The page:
Admiral Grace Murray Hopper and Lady Augusta Ada Byron Lovelace

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Ada & Grace: Practical Visionaries

Imagine a computer programmer who still programs in bits and bytes and has never heard of the terms "bug" or "de-bugging." Then, stretch your mind much further, and try to imagine a world without computers. Most of us, no matter what age, don't have such powerful imaginations. But without the contributions of women like Admiral Grace Murray Hopper, who developed the first compiler, and Lady Augusta Ada Byron Lovelace, who made the idea of an Analytical Engine accessible to a world without computers, our most advanced computing device for general use would very likely still be a simple calculator.

Lovelace and Hopper are by no means the only women who have made invaluable contributions to the field
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Grace Hopper was the first woman to have a Navy destroyer named after her (USS Hopper), and the Institute for Women and Technology began the Grace Murray Celebration of Women in Computing in 1994. In trying to ascertain exactly what Ada and Grace accomplished, I've found that Grace Hopper's contributions are undisputed, perhaps because her accomplishments are more recent and well documented, while Ada Lovelace's importance to computer science is occasionally denied, as the following quote demonstrates:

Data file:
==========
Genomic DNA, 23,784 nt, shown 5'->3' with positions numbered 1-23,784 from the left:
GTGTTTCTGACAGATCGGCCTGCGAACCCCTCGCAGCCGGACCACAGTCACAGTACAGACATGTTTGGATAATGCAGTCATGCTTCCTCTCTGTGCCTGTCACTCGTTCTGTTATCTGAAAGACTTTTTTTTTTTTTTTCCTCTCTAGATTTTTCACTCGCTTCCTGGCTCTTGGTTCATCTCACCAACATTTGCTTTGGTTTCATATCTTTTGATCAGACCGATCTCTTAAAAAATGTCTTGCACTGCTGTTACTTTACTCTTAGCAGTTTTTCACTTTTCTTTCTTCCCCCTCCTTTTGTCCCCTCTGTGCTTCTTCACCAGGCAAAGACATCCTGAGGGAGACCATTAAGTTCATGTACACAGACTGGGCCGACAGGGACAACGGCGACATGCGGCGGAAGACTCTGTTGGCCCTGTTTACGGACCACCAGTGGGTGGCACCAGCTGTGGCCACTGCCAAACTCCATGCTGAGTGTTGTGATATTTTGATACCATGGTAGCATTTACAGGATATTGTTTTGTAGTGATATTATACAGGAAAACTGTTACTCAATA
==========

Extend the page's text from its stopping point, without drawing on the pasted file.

It is often suggested that Ada was the world's first programmer. This is nonsense... Ada was probably the fourth, fifth or six [sic] person to write the programmes. Moreover all she did was rework some calculations Babbage had carried out years earlier. Ada's calculations were student exercises. Ada Lovelace figures in the history of the Calculating Engines as Babbage's interpretess, his "fair lady." As such her achievement was remarkable. ("Augusta Ada Lovelace")

The patronizing tone of this comment may not be as damaging as the blatant lies; perhaps Ada wasn't the first programmer, but her part in the birth of the computer is substantial and indisputable.

Augusta Ada Byron Lovelace (1815-1852), the only legitimate child of Lord Byron, called herself the "High-Priestess of Babbage's Engine" (Toole 197), and I think of her as a midwife of sorts. Lovelace met Babbage at a party in June, 1833 (Ada was nineteen years old,

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